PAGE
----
We’re looking for good Ph.D. applicants! We have a Ph.D. position open to research marine metapopulation dynamics using field work combined with population genomics. Our research group has interests in marine ecology, population genetics/genomics, climate change, biogeography, dispersal, and fisheries. Student projects will generally overlap with these areas, but independent thinking and new ideas are strongly encouraged.
Potential projects include (but are not limited to) questions of metapopulation dynamics, demography, dispersal, local adaptation, thermal physiology, and implications for marine reserve design. We do extensive fieldwork in the Philippines with clownfish, and excellent opportunities exist to build from four years of existing data. Projects would likely involve a mix of field work, genomic wet lab work, bioinformatics, and ecological modeling. Enthusiasm, drive, excellent written and oral communication abilities, and strong quantitative skills are necessary. Scientific diving certification is encouraged, but training can occur during the graduate program.
Interested candidates should send an email to firstname.lastname@example.org describing their motivation and research interests along with a CV, GPA, GRE scores (if available), and three references. In-progress applications to external fellowships are viewed favorably. Qualified candidates will be contacted and encouraged to apply to the graduate program in either Ecology & Evolution or Oceanography, depending on student interests. This is a funded position, though Ph.D. students will be encouraged to apply for external fellowships.
We took a lot of photos in January during our trip to Leyte, Philippines, and it has taken us a while to get them sorted and online (thank you, Michelle!). But here they are, plus the rest of our photos from other trips are here.
From Patrick Flanagan, Ph.D student in Oceanography, while doing fieldwork in the Philippines last week:
There’s not much to listen to while scuba diving… mostly your own bubbles, and the Rice Krispies pops and crackles of coral-munching fish and disgruntled snapping shrimp. If they made underwater headphones, I’d totally be rocking out like Star Lord from Guardians of the Galaxy, or getting into my Steve Zissou groove, while I spend my hours searching for and tagging anemones and clownfish.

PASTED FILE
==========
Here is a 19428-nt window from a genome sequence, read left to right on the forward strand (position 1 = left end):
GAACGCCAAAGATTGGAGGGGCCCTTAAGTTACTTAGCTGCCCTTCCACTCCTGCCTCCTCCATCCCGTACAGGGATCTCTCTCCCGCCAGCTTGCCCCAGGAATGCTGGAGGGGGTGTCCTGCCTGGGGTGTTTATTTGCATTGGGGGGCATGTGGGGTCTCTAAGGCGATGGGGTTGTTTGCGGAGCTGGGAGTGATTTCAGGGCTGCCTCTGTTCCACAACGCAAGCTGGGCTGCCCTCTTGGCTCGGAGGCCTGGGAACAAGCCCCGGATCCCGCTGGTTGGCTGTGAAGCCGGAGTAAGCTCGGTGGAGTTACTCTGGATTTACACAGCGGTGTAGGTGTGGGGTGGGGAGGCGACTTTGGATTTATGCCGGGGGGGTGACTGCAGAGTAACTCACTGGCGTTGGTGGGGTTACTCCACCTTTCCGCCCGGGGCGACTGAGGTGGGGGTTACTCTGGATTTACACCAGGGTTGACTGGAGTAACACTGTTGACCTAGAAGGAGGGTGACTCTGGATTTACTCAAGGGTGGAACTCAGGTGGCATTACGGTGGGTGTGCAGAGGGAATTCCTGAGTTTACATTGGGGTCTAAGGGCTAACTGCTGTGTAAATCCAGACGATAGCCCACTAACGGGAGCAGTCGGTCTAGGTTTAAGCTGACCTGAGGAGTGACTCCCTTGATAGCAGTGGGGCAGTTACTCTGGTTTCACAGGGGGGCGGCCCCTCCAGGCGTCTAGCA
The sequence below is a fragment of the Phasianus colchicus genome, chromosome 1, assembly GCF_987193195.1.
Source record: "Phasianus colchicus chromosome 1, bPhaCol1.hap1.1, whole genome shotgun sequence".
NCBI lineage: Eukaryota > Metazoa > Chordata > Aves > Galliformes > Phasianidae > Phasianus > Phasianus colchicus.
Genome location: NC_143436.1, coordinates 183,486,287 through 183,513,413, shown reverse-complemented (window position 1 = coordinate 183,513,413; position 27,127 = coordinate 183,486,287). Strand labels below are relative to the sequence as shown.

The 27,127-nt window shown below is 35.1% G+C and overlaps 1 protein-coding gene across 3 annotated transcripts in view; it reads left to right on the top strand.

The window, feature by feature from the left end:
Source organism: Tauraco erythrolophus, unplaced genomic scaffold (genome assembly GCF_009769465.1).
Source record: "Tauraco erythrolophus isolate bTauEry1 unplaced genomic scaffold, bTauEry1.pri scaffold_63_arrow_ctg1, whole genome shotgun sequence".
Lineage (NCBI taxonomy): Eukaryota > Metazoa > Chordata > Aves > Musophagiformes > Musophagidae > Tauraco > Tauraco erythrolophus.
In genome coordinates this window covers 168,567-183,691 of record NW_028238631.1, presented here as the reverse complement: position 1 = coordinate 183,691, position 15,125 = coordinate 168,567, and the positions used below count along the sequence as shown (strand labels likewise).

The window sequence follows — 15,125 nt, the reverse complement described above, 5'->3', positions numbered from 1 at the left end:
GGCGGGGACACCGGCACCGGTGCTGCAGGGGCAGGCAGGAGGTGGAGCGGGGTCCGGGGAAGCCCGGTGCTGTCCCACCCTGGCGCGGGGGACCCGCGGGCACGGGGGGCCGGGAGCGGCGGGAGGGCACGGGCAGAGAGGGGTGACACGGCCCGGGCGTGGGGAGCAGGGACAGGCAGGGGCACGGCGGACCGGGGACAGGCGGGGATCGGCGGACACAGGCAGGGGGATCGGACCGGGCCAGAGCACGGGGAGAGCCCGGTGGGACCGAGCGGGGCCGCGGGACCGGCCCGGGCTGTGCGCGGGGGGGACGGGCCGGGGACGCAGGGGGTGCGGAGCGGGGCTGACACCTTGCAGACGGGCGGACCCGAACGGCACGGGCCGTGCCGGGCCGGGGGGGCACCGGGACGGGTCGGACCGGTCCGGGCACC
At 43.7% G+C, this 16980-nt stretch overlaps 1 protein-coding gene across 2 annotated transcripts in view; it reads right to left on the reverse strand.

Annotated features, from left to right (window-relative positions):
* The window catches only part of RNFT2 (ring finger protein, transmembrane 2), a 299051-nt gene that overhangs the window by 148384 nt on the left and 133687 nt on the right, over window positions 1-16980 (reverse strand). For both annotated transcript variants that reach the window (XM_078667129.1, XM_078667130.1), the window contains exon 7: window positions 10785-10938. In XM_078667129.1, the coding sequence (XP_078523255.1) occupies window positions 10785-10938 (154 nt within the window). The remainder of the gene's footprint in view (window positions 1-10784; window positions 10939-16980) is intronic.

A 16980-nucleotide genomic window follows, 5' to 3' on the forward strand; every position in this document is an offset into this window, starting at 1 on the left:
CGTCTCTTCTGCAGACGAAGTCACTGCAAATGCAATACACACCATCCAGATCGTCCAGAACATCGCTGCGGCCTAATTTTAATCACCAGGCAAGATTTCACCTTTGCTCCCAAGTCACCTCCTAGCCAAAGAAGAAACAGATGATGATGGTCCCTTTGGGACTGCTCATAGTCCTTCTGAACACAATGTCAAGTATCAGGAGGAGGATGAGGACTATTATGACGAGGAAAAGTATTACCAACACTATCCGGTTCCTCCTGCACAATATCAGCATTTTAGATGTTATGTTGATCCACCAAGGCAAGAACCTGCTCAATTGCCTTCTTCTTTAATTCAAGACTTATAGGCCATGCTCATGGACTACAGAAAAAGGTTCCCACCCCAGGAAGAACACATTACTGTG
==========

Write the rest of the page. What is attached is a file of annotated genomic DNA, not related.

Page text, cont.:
But the quiet found, as you slowly glide over vast expanses of reef, pausing to observe an odd creature or jot down some notes, is definitely good for a little meditation.
Specifically, thinking about change.
I used to worry a lot about change. When I worked on Coho salmon restoration and marine science education in California, I was exasperated with the plight of the dwindling endangered fish, frustrated with the amount of pollution, habitat destruction, and overfishing I saw, despondent over the swelling tidal wave of climate change coming to natural systems everywhere. It was paralyzing, and heartbreaking. I cared so much that it made me not want to care any more, which was contrary to my nature.
I decided to take a small step outside of my feelings about change, and instead put on my scientist hat and start thinking about change. I did my best to try to observe how the natural world is changing, instead of placing positive or negative values on those changes.
Change can be scary. Sometimes it’s exciting. Sometimes it is overwhelming, or invigorating, but it can just as easily go unnoticed. Depending on your perspective, change can be historically cataclysmic, or it can be mosquito-fart inconsequential. But change is inevitable, especially in nature. And nature, like a scientist, doesn’t place value on things.
This has turned out to be very important here in the Philippines.
The reefs we’re studying are not what they once were. It’s clear from the intricate and expansive algae-covered structures we see on every dive: these were once vibrant reefs, populated with countless species of thriving corals and fish. Over the last several decades, with overfishing, agricultural runoff, pollution, dynamiting, invasive species, tropical storms and climate change, these reefs have been hit hard. Much of the old reef is now a mossy brownish-green; ancient ruins in an overgrown forest. Even the banded sea snakes have become bandless pea snakes. And don’t worry about sharks: on these reefs, you’d be hard-pressed to find a fish bigger than your hand.